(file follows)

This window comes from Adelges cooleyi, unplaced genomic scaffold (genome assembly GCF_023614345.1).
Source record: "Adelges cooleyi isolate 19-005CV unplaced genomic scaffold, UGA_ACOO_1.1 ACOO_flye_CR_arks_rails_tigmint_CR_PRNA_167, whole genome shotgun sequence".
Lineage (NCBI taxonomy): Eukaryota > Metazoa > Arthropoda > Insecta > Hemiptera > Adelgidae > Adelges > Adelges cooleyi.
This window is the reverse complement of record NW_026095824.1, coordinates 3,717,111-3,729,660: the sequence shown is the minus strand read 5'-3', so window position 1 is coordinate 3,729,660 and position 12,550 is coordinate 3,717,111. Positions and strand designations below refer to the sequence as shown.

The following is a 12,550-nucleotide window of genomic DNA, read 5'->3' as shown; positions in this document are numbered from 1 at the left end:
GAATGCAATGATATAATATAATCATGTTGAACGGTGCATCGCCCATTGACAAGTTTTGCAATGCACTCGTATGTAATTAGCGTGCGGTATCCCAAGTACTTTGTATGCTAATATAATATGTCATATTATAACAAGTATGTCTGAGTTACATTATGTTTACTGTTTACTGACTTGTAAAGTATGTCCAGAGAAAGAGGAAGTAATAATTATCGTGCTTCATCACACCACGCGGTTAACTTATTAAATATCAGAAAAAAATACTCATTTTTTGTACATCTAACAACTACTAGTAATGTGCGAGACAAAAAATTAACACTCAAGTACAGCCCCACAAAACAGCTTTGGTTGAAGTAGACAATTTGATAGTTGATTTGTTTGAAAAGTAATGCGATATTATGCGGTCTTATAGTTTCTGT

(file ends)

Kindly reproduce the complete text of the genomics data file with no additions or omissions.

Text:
This window comes from Adelges cooleyi, unplaced genomic scaffold (genome assembly GCF_023614345.1).
Source record: "Adelges cooleyi isolate 19-005CV unplaced genomic scaffold, UGA_ACOO_1.1 ACOO_flye_CR_arks_rails_tigmint_CR_PRNA_167, whole genome shotgun sequence".
Lineage (NCBI taxonomy): Eukaryota > Metazoa > Arthropoda > Insecta > Hemiptera > Adelgidae > Adelges > Adelges cooleyi.
This window is the reverse complement of record NW_026095824.1, coordinates 3,717,111-3,729,660: the sequence shown is the minus strand read 5'-3', so window position 1 is coordinate 3,729,660 and position 12,550 is coordinate 3,717,111. Positions and strand designations below refer to the sequence as shown.

The following is a 12,550-nucleotide window of genomic DNA, read 5'->3' as shown; positions in this document are numbered from 1 at the left end:
GAATGCAATGATATAATATAATCATGTTGAACGGTGCATCGCCCATTGACAAGTTTTGCAATGCACTCGTATGTAATTAGCGTGCGGTATCCCAAGTACTTTGTATGCTAATATAATATGTCATATTATAACAAGTATGTCTGAGTTACATTATGTTTACTGTTTACTGACTTGTAAAGTATGTCCAGAGAAAGAGGAAGTAATAATTATCGTGCTTCATCACACCACGCGGTTAACTTATTAAATATCAGAAAAAAATACTCATTTTTTGTACATCTAACAACTACTAGTAATGTGCGAGACAAAAAATTAACACTCAAGTACAGCCCCACAAAACAGCTTTGGTTGAAGTAGACAATTTGATAGTTGATTTGTTTGAAAAGTAATGCGATATTATGCGGTCTTATAGTTTCTGT